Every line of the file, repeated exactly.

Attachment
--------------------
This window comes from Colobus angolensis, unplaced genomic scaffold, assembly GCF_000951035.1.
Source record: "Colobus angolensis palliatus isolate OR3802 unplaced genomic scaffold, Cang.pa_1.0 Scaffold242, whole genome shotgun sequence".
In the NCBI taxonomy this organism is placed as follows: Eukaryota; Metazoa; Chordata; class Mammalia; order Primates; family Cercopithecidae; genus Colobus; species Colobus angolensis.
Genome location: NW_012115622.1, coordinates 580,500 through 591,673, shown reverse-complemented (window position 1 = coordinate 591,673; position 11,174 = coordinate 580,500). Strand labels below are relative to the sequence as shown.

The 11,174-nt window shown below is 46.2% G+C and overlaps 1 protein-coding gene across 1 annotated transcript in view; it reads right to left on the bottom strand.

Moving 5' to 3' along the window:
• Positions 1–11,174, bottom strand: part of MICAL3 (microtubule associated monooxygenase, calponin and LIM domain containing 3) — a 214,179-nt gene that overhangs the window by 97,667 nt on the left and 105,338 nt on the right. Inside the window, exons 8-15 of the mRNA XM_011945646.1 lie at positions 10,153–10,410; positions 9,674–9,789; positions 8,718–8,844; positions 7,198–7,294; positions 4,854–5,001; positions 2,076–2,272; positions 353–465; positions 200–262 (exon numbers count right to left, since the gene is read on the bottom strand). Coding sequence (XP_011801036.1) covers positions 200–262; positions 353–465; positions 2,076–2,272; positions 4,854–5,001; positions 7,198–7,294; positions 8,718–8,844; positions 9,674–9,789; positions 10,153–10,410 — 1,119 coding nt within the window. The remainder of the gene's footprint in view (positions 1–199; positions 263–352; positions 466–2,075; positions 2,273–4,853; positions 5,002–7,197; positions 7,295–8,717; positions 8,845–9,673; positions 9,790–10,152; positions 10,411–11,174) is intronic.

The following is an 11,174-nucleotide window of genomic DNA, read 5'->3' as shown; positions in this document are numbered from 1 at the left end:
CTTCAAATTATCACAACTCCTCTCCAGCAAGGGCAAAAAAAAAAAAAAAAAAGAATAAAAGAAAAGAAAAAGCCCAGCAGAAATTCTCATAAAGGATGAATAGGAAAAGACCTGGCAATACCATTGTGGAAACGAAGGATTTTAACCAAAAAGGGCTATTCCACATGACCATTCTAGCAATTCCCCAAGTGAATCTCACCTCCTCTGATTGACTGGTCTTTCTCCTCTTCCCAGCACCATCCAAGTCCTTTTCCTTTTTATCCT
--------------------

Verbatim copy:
This window comes from Colobus angolensis, unplaced genomic scaffold, assembly GCF_000951035.1.
Source record: "Colobus angolensis palliatus isolate OR3802 unplaced genomic scaffold, Cang.pa_1.0 Scaffold242, whole genome shotgun sequence".
In the NCBI taxonomy this organism is placed as follows: Eukaryota; Metazoa; Chordata; class Mammalia; order Primates; family Cercopithecidae; genus Colobus; species Colobus angolensis.
Genome location: NW_012115622.1, coordinates 580,500 through 591,673, shown reverse-complemented (window position 1 = coordinate 591,673; position 11,174 = coordinate 580,500). Strand labels below are relative to the sequence as shown.

The 11,174-nt window shown below is 46.2% G+C and overlaps 1 protein-coding gene across 1 annotated transcript in view; it reads right to left on the bottom strand.

Moving 5' to 3' along the window:
• Positions 1–11,174, bottom strand: part of MICAL3 (microtubule associated monooxygenase, calponin and LIM domain containing 3) — a 214,179-nt gene that overhangs the window by 97,667 nt on the left and 105,338 nt on the right. Inside the window, exons 8-15 of the mRNA XM_011945646.1 lie at positions 10,153–10,410; positions 9,674–9,789; positions 8,718–8,844; positions 7,198–7,294; positions 4,854–5,001; positions 2,076–2,272; positions 353–465; positions 200–262 (exon numbers count right to left, since the gene is read on the bottom strand). Coding sequence (XP_011801036.1) covers positions 200–262; positions 353–465; positions 2,076–2,272; positions 4,854–5,001; positions 7,198–7,294; positions 8,718–8,844; positions 9,674–9,789; positions 10,153–10,410 — 1,119 coding nt within the window. The remainder of the gene's footprint in view (positions 1–199; positions 263–352; positions 466–2,075; positions 2,273–4,853; positions 5,002–7,197; positions 7,295–8,717; positions 8,845–9,673; positions 9,790–10,152; positions 10,411–11,174) is intronic.

The following is an 11,174-nucleotide window of genomic DNA, read 5'->3' as shown; positions in this document are numbered from 1 at the left end:
CTTCAAATTATCACAACTCCTCTCCAGCAAGGGCAAAAAAAAAAAAAAAAAAGAATAAAAGAAAAGAAAAAGCCCAGCAGAAATTCTCATAAAGGATGAATAGGAAAAGACCTGGCAATACCATTGTGGAAACGAAGGATTTTAACCAAAAAGGGCTATTCCACATGACCATTCTAGCAATTCCCCAAGTGAATCTCACCTCCTCTGATTGACTGGTCTTTCTCCTCTTCCCAGCACCATCCAAGTCCTTTTCCTTTTTATCCT